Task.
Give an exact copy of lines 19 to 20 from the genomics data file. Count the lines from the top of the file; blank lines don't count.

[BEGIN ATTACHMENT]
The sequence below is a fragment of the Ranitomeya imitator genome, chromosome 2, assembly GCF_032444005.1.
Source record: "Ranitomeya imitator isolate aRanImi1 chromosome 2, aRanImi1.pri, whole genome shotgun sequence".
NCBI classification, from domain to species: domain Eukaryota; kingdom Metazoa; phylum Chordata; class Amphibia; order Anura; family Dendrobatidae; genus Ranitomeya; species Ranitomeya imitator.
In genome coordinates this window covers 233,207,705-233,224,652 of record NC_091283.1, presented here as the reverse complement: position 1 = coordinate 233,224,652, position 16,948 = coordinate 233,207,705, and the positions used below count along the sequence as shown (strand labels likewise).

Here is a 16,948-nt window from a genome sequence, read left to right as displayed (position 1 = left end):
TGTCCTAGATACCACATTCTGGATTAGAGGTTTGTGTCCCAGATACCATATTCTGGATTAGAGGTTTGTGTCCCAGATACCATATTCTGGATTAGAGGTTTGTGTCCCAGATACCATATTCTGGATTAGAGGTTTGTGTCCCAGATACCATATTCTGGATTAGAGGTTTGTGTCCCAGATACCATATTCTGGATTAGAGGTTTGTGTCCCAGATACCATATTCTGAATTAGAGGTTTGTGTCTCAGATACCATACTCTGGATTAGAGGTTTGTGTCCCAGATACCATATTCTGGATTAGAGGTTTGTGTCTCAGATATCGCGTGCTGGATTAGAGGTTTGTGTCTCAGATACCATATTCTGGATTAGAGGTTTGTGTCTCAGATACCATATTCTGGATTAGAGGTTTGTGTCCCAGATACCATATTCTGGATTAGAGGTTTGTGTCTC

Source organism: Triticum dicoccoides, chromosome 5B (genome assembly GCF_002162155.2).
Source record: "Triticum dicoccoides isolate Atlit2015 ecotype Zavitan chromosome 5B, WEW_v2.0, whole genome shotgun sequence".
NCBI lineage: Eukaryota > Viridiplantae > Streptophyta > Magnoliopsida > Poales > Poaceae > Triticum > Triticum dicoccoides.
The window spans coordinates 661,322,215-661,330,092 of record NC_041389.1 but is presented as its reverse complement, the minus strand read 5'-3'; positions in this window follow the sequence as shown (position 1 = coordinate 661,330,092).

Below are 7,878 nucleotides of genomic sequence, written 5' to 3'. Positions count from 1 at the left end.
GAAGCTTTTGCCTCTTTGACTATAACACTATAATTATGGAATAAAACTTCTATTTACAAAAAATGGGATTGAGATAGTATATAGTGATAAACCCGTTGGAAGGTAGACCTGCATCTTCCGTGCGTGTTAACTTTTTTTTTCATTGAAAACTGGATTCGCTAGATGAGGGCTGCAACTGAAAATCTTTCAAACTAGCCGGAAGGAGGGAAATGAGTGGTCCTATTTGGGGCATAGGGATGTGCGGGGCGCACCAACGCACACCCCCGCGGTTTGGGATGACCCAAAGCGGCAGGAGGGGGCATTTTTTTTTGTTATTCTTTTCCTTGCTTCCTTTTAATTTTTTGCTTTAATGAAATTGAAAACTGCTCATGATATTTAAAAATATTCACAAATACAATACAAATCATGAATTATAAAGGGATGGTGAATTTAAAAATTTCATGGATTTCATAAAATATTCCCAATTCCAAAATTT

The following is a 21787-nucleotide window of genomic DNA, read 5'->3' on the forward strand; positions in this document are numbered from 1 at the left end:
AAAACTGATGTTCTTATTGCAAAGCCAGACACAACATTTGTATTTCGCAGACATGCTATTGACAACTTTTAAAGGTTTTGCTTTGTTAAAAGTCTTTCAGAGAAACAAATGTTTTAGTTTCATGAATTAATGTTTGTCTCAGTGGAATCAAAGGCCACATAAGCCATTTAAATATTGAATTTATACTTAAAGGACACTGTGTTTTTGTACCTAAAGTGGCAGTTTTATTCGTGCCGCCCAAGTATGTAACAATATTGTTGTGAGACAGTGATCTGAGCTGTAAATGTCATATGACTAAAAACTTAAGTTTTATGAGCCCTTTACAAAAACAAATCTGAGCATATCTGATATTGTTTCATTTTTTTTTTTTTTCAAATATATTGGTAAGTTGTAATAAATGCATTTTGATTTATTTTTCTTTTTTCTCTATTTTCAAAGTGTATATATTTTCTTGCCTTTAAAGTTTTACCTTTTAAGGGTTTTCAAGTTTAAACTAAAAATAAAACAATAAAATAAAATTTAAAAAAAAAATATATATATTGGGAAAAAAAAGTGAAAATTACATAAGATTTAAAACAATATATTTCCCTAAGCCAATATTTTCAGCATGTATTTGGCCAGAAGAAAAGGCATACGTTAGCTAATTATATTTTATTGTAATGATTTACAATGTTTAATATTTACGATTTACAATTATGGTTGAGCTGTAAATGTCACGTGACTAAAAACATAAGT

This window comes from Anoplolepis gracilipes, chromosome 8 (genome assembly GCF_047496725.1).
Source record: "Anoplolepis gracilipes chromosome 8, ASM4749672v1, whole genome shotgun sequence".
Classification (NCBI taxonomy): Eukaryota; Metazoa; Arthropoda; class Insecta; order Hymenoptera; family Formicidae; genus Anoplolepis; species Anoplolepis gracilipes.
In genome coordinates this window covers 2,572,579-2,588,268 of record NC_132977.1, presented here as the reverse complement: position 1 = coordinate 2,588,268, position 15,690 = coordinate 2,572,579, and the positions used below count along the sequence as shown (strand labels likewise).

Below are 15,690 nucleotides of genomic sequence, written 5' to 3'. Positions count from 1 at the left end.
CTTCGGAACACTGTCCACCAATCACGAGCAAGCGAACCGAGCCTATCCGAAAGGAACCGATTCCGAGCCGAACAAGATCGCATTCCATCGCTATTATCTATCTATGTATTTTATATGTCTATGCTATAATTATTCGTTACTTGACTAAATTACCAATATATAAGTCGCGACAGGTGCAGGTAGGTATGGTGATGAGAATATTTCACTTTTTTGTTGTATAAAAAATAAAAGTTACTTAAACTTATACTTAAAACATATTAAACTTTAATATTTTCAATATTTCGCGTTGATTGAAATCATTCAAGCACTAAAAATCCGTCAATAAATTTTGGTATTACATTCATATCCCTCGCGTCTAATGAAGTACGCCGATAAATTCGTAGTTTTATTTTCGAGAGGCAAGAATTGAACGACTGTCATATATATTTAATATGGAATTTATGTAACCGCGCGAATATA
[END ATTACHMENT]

Below are 15,690 nucleotides of genomic sequence, written 5' to 3'. Positions count from 1 at the left end.
CTTCGGAACACTGTCCACCAATCACGAGCAAGCGAACCGAGCCTATCCGAAAGGAACCGATTCCGAGCCGAACAAGATCGCATTCCATCGCTATTATCTATCTATGTATTTTATATGTCTATGCTATAATTATTCGTTACTTGACTAAATTACCAATATATAAGTCGCGACAGGTGCAGGTAGGTATGGTGATGAGAATATTTCACTTTTTTGTTGTATAAAAAATAAAAGTTACTTAAACTTATACTTAAAACATATTAAACTTTAATATTTTCAATATTTCGCGTTGATTGAAATCATTCAAGCACTAAAAATCCGTCAATAAATTTTGGTATTACATTCATATCCCTCGCGTCTAATGAAGTACGCCGATAAATTCGTAGTTTTATTTTCGAGAGGCAAGAATTGAACGACTGTCATATATATTTAATATGGAATTTATGTAACCGCGCGAATATA